And all this while, a copy of the OED was right in front of me.

Not only was I aware of that fat, beautiful dictionary sitting on the shelf but for about 10 nanoseconds, I actually "weighed" the decision of having to pick up that fat, beautiful dictionary versus using the browser.

Friday, August 04, 2006

Scroll Down

No I won't scroll down to read the punchline to your joke. Not even if you add a thousand "!!!!!!!"s in the subject line. (Especially if, actually.)

Is the "scroll down" supposed to be the textual equivalent of a comic pause? Did you learn this from Strunk & White? Does Shakespeare ask his readers to "scroll down" just before the last pair of lines in his sonnets? Does the Bible have a "scroll down" between the Ninth and the Tenth commandments?

You know why they don't have it? Because it's lame. It's lamer than using "..." at the end of every sentence.

So don't make me press the down-arrow key or click that stubborn scroll-wheel on my mouse. I am this close to carpal frickin' tunnel on my right arm and you must not let your joke be the reason I can't wipe my bottom without wincing in pain. Granted, I may NEVER know why blondes fall off their bicycles at night or why Laloo won't sell his cow to Bill Gates, but we have survived for centuries without penicillin and something tells me we will survive this unfortunate gap in human understanding too.

Brother, I swear on the deluxe hardcover edition of "10,001 Best Jokes For All Occasions" that one of these days, I will send you thousands of punchlines without any setups. Your brain will be clogged with absurd one-liners. Your life will be a Beckettian hell as you wait for a context for each of those funny lines. You will be left thrashing around like a blind man searching for a black cat in a dark room.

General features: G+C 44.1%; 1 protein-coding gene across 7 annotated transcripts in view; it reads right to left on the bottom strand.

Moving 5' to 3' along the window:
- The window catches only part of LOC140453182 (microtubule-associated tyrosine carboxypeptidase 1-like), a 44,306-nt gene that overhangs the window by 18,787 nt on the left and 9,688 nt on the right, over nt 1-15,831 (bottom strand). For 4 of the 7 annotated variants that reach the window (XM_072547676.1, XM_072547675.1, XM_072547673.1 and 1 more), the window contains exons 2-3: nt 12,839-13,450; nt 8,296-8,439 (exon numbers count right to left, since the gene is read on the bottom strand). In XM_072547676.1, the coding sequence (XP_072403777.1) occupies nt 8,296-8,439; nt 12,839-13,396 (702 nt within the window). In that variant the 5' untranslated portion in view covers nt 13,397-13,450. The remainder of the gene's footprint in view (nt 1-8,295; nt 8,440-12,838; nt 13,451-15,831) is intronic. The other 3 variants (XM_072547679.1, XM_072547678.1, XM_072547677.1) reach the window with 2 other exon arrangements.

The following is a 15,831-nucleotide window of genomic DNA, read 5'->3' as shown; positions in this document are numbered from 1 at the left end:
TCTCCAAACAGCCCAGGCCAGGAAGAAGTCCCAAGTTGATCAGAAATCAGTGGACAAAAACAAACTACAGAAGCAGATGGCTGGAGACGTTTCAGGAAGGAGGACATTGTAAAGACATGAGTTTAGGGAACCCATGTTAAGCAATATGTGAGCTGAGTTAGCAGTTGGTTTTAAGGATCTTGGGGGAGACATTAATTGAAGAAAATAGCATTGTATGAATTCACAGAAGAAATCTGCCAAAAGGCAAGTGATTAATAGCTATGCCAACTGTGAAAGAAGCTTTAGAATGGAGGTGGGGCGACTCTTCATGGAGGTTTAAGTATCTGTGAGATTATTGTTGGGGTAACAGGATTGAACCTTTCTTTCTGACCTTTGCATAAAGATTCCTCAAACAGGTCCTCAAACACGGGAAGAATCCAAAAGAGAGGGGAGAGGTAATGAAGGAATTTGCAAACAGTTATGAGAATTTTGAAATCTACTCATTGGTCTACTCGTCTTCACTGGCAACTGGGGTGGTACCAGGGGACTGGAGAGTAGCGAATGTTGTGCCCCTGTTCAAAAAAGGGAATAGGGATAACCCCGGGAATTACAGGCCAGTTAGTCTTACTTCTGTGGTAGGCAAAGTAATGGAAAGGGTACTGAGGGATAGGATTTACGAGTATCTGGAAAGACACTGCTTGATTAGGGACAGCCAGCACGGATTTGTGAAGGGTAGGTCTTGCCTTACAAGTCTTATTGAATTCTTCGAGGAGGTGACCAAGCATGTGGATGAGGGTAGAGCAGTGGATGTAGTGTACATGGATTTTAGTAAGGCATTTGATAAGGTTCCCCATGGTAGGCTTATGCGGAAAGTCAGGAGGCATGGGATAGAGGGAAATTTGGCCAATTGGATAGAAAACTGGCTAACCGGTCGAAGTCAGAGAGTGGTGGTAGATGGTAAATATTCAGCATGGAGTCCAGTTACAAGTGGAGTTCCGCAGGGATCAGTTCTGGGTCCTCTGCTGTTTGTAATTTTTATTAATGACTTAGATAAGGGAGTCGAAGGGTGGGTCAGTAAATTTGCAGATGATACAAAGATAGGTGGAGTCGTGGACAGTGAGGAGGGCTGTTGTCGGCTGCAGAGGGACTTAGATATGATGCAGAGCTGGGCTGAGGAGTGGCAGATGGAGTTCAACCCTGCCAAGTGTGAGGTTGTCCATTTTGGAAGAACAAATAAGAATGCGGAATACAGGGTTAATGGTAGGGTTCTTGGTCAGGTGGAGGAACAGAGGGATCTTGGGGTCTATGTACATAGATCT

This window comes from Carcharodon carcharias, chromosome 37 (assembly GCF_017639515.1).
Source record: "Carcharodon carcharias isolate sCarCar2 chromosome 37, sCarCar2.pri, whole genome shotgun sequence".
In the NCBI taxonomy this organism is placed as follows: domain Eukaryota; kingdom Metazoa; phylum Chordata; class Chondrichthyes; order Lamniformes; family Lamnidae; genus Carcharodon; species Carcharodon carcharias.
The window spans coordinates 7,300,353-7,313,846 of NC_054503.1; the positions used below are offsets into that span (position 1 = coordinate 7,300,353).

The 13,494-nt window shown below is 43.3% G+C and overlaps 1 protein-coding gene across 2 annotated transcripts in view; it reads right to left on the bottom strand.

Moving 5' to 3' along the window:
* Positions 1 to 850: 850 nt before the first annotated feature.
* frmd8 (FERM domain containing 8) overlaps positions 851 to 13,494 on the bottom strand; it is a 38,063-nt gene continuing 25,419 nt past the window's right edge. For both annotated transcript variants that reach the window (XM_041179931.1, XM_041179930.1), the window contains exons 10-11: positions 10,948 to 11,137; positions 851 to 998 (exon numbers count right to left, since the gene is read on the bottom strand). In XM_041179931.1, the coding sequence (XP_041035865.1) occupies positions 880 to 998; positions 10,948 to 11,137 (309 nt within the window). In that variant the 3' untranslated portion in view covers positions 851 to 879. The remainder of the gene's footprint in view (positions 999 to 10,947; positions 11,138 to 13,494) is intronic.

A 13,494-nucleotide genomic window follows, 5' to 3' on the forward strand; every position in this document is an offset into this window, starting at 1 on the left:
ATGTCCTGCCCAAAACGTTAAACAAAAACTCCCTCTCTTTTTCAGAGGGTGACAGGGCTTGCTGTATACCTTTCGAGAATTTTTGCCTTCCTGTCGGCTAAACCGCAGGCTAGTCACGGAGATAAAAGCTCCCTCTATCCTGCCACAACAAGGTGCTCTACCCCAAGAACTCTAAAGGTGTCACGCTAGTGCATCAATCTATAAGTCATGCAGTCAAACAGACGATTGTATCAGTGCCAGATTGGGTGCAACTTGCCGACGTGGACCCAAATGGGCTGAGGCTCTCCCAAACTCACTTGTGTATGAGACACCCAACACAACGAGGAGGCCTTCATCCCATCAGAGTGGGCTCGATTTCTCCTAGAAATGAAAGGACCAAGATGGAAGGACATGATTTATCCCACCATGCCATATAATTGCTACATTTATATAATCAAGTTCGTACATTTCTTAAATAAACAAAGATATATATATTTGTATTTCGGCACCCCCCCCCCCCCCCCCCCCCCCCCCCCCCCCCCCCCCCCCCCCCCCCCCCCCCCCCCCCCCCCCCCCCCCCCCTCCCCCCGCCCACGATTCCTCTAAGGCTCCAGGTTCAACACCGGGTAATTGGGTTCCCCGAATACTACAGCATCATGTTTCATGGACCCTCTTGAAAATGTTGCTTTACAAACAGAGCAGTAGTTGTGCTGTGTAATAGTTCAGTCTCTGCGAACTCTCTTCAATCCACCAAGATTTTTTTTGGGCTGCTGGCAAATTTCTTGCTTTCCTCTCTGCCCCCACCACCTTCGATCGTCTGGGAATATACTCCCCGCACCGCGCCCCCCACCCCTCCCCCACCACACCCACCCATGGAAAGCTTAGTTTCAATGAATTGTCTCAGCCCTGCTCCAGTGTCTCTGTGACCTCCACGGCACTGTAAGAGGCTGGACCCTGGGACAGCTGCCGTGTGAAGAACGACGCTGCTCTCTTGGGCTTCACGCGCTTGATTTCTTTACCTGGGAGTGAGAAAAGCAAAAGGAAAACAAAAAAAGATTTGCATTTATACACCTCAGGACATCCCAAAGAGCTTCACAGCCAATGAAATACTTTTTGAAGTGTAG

I will look at you with mild pity and much amusement as you fall on your knees and beg me to tell you the full story of the one-legged talking horse that participated in a beer-drinking contest in Dublin.

Maybe then you will feel my pain.

Thursday, August 03, 2006

Chariots Of The Harappan Gods?

This is fascinating stuff. (Link to BBC)
"This feature is shaped like the Roman numeral VI. Each arm of this feature is a trench that is about 2 metres wide, 2 metres deep and more than 100 metres long.

The feature has evoked the curiosity of archaeologists because such signs have mostly been observed so far in Peru."
Could this have been used for studying astronomy?
"The Tropic of Cancer passes through Kutch. So if this structure is man-made, it is likely that the slope of the hillock was utilised for making certain astronomical calculations in the past," explains the geologist.
I wonder if the scientists have considered the possibility of this very long and narrow trench just being an abandoned drainage construction project? Possible, no?

Any of you guys ever come under the spell of this terrible book in high school?

But I Never Pee On It!

"With tens of thousands of microbes living on each square inch, they harbour more bacteria than a lavatory seat..."
What are we talking about? Your shoes? The wheels of your car?

Potty mouth!.

(via Drudge)

Wednesday, August 02, 2006

All The Monkeys Know His Name

Is there no limit to Man's craftiness?